1. If the tarmac delay law was really in favor of enhancing passengers rights then it would have required compensation that went directly to the the victims – the passengers themselves. Unfortunately, I don’t think a cent of the steep fine goes to the passenger at all. Worse, the airlines would have to make up this cost (in their books) by jacking up fares to other passengers. And to avoid the fine, airlines will cancel more flights requiring passengers to have more unexpected food and lodging expenses while they are stranded at the airports or at some “foreign” cities. In the Hartford tarmac incident, they should have fined Bradley airport instead of the airlines. I don’t think instituting fines to one party will fix a complex problem of this nature since there are many parts of the system that are a fault.

    1. Tony, of that fine $250,000 was to be used to compensate 608 passengers:


      “American Eagle, the commuter-airline arm of AMR Corp., agreed to a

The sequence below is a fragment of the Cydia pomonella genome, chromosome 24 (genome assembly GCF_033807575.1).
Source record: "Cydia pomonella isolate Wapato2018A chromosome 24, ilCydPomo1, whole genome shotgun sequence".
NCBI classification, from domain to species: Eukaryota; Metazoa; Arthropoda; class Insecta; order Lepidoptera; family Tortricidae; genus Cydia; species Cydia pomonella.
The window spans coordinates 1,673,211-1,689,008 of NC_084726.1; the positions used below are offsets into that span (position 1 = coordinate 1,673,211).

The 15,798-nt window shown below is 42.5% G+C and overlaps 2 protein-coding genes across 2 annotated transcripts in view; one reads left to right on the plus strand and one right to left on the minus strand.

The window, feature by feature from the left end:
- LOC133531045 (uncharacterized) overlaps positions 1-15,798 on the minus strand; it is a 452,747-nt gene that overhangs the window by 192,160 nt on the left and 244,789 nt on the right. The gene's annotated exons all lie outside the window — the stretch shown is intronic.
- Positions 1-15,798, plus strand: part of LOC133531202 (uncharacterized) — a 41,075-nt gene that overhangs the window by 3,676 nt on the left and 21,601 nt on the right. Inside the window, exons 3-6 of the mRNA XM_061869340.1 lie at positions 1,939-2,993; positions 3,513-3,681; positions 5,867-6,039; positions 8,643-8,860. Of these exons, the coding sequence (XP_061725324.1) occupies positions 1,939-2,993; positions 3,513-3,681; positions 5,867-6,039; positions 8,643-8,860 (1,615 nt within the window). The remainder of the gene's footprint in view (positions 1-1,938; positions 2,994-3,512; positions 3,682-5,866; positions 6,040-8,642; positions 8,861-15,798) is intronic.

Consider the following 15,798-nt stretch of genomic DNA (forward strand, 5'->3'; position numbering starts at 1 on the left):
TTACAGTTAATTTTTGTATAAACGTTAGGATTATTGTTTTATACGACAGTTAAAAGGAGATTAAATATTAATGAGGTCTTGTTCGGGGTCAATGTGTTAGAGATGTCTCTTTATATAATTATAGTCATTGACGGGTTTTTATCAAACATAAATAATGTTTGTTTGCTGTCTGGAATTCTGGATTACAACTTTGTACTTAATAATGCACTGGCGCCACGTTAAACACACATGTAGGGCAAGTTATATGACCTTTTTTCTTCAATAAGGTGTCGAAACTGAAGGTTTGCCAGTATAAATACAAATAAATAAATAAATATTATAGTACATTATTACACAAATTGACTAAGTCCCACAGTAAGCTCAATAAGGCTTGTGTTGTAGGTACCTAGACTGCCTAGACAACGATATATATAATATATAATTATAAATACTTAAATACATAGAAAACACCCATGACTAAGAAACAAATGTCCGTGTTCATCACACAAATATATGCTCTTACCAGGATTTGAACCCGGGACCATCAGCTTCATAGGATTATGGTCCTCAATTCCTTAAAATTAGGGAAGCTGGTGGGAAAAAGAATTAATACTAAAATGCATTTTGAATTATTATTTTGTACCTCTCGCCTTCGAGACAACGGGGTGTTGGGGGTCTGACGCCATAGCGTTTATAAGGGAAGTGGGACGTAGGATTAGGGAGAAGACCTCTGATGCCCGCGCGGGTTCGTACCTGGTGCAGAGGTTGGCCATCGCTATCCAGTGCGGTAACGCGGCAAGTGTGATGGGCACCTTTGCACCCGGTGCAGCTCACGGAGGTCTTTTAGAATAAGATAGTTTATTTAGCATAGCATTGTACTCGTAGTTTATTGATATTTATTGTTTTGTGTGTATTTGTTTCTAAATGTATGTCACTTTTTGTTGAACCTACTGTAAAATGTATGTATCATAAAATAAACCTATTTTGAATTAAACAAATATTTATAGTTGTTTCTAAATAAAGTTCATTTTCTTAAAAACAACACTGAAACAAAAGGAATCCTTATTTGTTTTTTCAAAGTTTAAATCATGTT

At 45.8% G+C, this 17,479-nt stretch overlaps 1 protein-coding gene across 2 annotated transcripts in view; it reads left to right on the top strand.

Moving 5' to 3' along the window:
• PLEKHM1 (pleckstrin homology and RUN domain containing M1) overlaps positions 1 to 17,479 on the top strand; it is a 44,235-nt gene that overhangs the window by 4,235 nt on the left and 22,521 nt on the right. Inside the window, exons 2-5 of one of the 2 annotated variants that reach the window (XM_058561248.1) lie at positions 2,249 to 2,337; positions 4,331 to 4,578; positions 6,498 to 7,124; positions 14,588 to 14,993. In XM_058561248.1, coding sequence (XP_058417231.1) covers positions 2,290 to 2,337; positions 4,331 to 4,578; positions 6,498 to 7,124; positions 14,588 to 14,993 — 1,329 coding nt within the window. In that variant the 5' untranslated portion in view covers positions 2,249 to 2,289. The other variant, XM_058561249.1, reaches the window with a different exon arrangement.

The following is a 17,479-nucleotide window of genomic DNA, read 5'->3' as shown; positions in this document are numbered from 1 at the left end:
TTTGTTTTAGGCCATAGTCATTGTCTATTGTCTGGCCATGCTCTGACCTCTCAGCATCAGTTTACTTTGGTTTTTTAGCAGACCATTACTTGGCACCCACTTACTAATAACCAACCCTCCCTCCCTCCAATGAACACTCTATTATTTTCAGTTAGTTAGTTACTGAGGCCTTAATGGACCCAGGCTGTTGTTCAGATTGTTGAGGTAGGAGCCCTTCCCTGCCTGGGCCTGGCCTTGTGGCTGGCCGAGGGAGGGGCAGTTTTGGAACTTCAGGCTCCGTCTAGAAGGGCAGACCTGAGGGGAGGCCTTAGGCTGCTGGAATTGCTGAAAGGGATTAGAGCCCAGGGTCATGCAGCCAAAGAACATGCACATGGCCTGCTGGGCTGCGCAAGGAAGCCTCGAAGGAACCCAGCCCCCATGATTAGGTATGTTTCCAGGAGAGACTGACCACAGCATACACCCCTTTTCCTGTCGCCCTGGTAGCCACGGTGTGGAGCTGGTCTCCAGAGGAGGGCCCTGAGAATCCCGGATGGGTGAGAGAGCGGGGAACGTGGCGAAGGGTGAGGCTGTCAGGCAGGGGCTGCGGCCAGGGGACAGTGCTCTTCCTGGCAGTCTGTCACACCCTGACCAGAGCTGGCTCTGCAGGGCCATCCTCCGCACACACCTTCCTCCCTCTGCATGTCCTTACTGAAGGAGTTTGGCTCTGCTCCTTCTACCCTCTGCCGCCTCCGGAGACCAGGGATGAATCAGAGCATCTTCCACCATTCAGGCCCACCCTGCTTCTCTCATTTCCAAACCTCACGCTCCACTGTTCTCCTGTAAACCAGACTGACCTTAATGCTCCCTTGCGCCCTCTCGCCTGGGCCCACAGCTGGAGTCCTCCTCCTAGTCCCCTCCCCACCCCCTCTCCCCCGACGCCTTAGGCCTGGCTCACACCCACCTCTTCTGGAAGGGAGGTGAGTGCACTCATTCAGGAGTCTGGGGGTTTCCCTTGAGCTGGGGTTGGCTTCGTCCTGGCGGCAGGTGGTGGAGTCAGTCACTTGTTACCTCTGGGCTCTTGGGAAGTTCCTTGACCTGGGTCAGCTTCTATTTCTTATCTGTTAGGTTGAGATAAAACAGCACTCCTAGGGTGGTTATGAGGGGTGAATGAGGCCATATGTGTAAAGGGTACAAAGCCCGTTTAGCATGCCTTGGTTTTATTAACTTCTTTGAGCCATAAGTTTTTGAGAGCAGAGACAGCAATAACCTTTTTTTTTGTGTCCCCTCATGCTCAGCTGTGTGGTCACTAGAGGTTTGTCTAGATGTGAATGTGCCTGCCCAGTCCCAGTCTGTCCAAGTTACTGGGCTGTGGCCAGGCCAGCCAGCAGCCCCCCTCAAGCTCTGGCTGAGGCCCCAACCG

settlement under which it will pay a fine of $650,000 and give the
      passengers a total of $250,000 for the May 29 incident at Chicago O’Hare
      International Airport. On that day, 608 passengers were stuck on 15
      arriving planes beyond the three-hour limit as they waited for gates to
      open up or an opportunity to reach the terminal via bus.”

      That comes out to just under $400 per passenger. 

      I’ve flown through Newark regularly, and will often have a “tarmac delay” there.  I’d much rather be in the terminal, where I have options of getting cash and food, finding a bed at a local hotel, etc than sitting in a sardine can. 

      The problem is both airports and airlines — shrinking the size of aircraft flown domestically and needing more frequent departures, shorter gate turn around times, etc, all requires either near clockwork perfection or results in cascading delays.  Even ignoring the imperfections in weather, expecting the near perfection in turn around times is beyond the normal capacity of people who travel.  Fewer, larger flights carrying the same number of passengers may be less convenient for the individual’s schedule but will result in a more fault-tolerant air travel system.

      1. Condor, I suggest you read the CONSENT ORDER and not take the main stream media reporting as fact. AMR settled and the amount was mitigated. Please read this http://airconsumer.dot.gov/EO/eo_2011-11-13.pdf

        American Eagle Airlines, Inc. is assessed $900,000 in compromise of civil penalties that might otherwise be assessed for the violations found in ordering paragraphs 2 and 3 above payable as follows:(a) $650,000 shall be payable within 30 days after the service date of this order; and